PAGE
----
The U.S. Trade Representative's chief agriculture negotiator, Doug McKalip, is preparing to head to Brazil as the Biden administration tries to get the South American nation to end its tariff on U.S. ethanol.
USTR Katherine Tai told the Senate Finance Committee last week she put McKalip in charge of working with Brazil on the issue and that she confronted the administration of newly elected Brazilian President Luiz Inácio Lula da Silva about the country’s ethanol tariff when she was in the capital city of Brasilia earlier this month.
“Tai went there first to open the door — establishing new relationships with this new (Lula) administration, but McKalip’s coming in (for a) market access mission,” Mackenzie Boubin, director of global ethanol exports for the U.S. Grains Council, told Agri-Pulse.
“He’s going down next week. We’ve been collaborating with his team. We’ve been giving him our talking points associated with this, and I think he’s actually a very good advocate for us. … He knows ethanol.”
A Biden administration official confirmed the trip to Agri-Pulse, but not the details of McKalip's schedule or agenda.
The Trump administration made a last-ditch effort to keep Brazil from reimposing tariffs on U.S. ethanol in 2020, but demands from Brazilian negotiators were just too high and the talks ended with the South American country slapping a steep 20% tax on the U.S. fuel.
Now the Biden administration is signaling it's ready to jump back into the messy fight.
More than five years ago, Brazil imposed a tariff rate quota on U.S. ethanol that allowed the first 198 million gallons to enter the Brazilian market tariff-free. U.S. exports far exceeded the quota in some years even though it triggered a 20% duty.
U.S. ethanol exports to Brazil jumped from about 277 million gallons in 2016 to 428 million gallons in 2017 and then 500 million gallons in 2018, according to data from the U.S. Energy Information Administration.
But Brazil let its TRQ expire on Aug. 31, 2020, amid tense talks between the two countries. The U.S. wanted Brazil to reinstate the TRQ, but Brazil was demanding in return a large expansion of the U.S. quota for imports of Brazilian sugar.
Every year, by statute, USDA announces the minimum amount of raw sugar the U.S. can import — about 1.1 million tons — and USTR then publishes a list of countries that can export that sugar and how much of the quota they get.
Brazil briefly reinstated the ethanol TRQ during negotiations but ended up letting it expire again just three months later.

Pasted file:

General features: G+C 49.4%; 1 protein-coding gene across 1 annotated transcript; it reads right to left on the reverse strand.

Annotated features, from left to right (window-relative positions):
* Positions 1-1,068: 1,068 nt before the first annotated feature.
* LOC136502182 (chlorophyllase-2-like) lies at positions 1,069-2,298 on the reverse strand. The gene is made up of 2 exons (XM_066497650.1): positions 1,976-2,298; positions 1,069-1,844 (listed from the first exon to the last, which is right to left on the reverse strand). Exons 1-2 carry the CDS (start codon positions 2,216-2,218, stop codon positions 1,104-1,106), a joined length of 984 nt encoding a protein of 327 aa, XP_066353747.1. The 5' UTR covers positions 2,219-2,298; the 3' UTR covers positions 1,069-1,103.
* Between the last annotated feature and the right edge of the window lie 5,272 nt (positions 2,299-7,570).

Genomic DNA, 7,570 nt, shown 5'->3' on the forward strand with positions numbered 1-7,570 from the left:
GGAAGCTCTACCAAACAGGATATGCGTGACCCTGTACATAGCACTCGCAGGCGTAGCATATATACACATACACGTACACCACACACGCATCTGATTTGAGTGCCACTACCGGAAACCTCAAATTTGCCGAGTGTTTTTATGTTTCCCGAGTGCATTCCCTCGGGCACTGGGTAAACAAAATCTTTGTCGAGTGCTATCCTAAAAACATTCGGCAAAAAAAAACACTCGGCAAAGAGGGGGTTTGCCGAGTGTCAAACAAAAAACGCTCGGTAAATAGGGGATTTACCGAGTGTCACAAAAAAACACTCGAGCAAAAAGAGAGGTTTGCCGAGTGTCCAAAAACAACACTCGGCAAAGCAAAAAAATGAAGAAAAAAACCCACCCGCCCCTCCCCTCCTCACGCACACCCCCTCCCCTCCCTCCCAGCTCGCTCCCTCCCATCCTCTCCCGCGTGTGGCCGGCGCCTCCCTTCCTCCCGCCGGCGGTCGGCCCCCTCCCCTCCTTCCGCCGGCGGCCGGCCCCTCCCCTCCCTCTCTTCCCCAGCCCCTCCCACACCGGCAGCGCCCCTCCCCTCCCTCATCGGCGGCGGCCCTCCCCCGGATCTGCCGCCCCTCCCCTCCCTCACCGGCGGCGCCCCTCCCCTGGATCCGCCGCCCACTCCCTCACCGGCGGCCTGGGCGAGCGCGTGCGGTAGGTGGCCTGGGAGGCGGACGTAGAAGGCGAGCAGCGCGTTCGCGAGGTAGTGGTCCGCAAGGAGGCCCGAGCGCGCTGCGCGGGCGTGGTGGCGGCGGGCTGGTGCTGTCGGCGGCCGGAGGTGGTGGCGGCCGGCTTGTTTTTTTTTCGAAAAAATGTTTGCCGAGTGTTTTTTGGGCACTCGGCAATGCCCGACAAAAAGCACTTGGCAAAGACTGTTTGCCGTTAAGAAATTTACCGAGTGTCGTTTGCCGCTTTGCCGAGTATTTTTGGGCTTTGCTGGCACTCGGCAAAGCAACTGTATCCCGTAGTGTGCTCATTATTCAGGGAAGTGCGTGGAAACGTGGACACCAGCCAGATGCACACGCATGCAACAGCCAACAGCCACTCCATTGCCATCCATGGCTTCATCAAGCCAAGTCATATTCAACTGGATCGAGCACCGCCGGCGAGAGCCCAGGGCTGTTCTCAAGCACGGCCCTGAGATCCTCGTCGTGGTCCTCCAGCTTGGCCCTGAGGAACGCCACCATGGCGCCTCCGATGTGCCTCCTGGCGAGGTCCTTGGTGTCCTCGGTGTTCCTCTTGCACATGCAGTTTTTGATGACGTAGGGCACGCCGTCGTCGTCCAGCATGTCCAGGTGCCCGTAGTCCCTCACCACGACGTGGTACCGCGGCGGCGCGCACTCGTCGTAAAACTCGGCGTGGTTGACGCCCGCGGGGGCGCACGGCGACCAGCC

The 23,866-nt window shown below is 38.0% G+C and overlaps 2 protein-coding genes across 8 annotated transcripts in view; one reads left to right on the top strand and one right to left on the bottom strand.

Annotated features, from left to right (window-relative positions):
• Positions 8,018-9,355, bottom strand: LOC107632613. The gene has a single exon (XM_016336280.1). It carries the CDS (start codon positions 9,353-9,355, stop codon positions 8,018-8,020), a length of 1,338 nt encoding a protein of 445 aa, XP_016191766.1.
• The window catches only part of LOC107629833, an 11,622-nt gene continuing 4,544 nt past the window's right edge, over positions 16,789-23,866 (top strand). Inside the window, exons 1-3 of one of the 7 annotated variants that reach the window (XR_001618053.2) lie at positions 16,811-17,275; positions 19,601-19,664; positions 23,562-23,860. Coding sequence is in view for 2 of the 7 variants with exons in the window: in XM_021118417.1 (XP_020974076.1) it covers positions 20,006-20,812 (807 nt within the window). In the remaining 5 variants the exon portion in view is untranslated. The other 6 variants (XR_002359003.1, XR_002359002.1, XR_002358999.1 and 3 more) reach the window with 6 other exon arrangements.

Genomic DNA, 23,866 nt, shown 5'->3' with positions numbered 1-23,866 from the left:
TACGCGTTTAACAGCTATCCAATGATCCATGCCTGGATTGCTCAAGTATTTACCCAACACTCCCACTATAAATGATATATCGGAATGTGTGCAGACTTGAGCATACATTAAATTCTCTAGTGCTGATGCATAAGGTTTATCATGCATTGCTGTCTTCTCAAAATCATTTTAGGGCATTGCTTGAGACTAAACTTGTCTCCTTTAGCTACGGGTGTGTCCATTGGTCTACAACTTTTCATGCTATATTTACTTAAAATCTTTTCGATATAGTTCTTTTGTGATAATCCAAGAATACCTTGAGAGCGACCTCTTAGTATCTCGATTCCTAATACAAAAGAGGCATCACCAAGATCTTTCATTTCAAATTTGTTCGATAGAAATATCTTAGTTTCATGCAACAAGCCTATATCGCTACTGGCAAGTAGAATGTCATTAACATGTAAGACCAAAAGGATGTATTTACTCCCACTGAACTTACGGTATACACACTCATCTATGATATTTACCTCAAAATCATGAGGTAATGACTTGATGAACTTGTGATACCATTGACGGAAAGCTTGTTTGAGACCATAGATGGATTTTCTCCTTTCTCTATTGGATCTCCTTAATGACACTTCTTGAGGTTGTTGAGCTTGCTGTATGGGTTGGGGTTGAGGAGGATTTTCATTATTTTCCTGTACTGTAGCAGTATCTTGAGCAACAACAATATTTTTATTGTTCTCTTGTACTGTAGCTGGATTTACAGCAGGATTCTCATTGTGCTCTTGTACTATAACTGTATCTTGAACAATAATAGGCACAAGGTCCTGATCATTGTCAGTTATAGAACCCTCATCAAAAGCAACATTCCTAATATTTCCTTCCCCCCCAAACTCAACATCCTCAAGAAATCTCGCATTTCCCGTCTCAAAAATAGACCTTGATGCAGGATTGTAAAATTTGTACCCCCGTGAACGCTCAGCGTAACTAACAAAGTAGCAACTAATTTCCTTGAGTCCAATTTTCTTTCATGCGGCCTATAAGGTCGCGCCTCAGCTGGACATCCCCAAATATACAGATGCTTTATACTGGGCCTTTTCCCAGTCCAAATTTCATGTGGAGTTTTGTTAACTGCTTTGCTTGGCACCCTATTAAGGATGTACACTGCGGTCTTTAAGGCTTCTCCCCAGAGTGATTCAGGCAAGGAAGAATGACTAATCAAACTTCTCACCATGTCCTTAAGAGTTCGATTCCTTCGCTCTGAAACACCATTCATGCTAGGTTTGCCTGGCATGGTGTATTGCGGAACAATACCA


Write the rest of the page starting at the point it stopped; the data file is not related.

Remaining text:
The return of the 20% tariff on U.S. ethanol cut U.S. ethanol exports to Brazil to just a small fraction of what they once were, said Renewable Fuels Association Chief Economist Scott Richman.
“That really adversely affected U.S. shipments from then onward,” he said.
U.S. ethanol exports to Brazil dropped to just 71 million gallons in 2021 and then 59 million gallons in 2022, according to the U.S. Energy Information Administration.
But the U.S. Grains Council was working privately to try to fix the situation and began meeting with the Brazilian Association of Fuel Importers, known as ABICOM in Brazil. Together, the groups worked to show the Brazilian Foreign Trade Chamber (CAMEX), that ending the 20% tariff on U.S. ethanol would help Brazil combat inflation by lowering gasoline prices for consumers.
Brazil’s Ministry of Economy was eventually swayed and did its own analysis that showed gasoline prices would drop by the equivalent of 16 cents per gallon, according to a report released last summer by the U.S. Grains Council.
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That’s why Brazil temporarily suspended its 20% tariff on March 23 last year. Hopes were high that the tariff suspension would spur U.S. exports and it did, but not for long. The U.S. shipped 30 million gallons of ethanol to Brazil in April and 8 million in May, but virtually nothing after that, said Richman.
The U.S. really only exports ethanol to Brazil from November through May, when Brazil’s domestic production is at its lowest.
The U.S. Grains Council, Renewable Fuels Association and Growth Energy had planned a trade mission to Brazil for this week, but that got canceled after Lula scheduled a last-minute visit to China. Lula did not go to China because he got sick, but the U.S. groups still had to call off the trip.
Boubin said they are now rescheduling the trip and it could happen as early as May.
Still, Richman warned there could be a lengthy fight over the tariff.
“While we would like to have this resolved very quickly, the most important thing is that it get resolved,” Richman said. “It may take longer than we’d like.”
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